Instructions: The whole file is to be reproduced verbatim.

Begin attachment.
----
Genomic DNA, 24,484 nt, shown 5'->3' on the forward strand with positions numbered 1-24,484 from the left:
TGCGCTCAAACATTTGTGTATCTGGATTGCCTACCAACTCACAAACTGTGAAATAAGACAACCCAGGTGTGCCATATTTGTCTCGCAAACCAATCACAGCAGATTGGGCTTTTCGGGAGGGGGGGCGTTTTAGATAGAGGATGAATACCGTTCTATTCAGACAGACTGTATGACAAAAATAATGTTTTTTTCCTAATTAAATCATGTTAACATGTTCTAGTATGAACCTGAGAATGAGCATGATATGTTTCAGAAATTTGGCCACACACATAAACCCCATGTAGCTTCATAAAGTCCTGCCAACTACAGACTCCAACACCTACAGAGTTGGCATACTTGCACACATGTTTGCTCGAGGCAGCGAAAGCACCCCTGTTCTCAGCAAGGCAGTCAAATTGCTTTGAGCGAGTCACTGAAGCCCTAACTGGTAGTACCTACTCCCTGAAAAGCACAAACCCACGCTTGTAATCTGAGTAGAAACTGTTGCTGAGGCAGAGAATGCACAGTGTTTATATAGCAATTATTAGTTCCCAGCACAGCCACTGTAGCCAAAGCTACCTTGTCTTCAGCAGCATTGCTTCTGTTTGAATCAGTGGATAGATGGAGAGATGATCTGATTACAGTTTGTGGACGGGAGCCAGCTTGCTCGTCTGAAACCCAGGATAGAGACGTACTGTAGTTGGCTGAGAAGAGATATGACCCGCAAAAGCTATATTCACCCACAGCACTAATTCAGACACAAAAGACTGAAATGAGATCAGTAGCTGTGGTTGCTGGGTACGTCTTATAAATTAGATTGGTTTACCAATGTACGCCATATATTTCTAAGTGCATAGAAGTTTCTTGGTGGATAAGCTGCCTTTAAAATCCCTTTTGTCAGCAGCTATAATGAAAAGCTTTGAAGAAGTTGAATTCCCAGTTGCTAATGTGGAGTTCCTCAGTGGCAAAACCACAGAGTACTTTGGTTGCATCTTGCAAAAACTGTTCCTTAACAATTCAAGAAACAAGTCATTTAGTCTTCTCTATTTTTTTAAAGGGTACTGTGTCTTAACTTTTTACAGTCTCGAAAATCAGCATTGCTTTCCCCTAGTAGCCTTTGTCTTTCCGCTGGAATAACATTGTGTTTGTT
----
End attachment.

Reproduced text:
Genomic DNA, 24,484 nt, shown 5'->3' on the forward strand with positions numbered 1-24,484 from the left:
TGCGCTCAAACATTTGTGTATCTGGATTGCCTACCAACTCACAAACTGTGAAATAAGACAACCCAGGTGTGCCATATTTGTCTCGCAAACCAATCACAGCAGATTGGGCTTTTCGGGAGGGGGGGCGTTTTAGATAGAGGATGAATACCGTTCTATTCAGACAGACTGTATGACAAAAATAATGTTTTTTTCCTAATTAAATCATGTTAACATGTTCTAGTATGAACCTGAGAATGAGCATGATATGTTTCAGAAATTTGGCCACACACATAAACCCCATGTAGCTTCATAAAGTCCTGCCAACTACAGACTCCAACACCTACAGAGTTGGCATACTTGCACACATGTTTGCTCGAGGCAGCGAAAGCACCCCTGTTCTCAGCAAGGCAGTCAAATTGCTTTGAGCGAGTCACTGAAGCCCTAACTGGTAGTACCTACTCCCTGAAAAGCACAAACCCACGCTTGTAATCTGAGTAGAAACTGTTGCTGAGGCAGAGAATGCACAGTGTTTATATAGCAATTATTAGTTCCCAGCACAGCCACTGTAGCCAAAGCTACCTTGTCTTCAGCAGCATTGCTTCTGTTTGAATCAGTGGATAGATGGAGAGATGATCTGATTACAGTTTGTGGACGGGAGCCAGCTTGCTCGTCTGAAACCCAGGATAGAGACGTACTGTAGTTGGCTGAGAAGAGATATGACCCGCAAAAGCTATATTCACCCACAGCACTAATTCAGACACAAAAGACTGAAATGAGATCAGTAGCTGTGGTTGCTGGGTACGTCTTATAAATTAGATTGGTTTACCAATGTACGCCATATATTTCTAAGTGCATAGAAGTTTCTTGGTGGATAAGCTGCCTTTAAAATCCCTTTTGTCAGCAGCTATAATGAAAAGCTTTGAAGAAGTTGAATTCCCAGTTGCTAATGTGGAGTTCCTCAGTGGCAAAACCACAGAGTACTTTGGTTGCATCTTGCAAAAACTGTTCCTTAACAATTCAAGAAACAAGTCATTTAGTCTTCTCTATTTTTTTAAAGGGTACTGTGTCTTAACTTTTTACAGTCTCGAAAATCAGCATTGCTTTCCCCTAGTAGCCTTTGTCTTTCCGCTGGAATAACATTGTGTTTGTT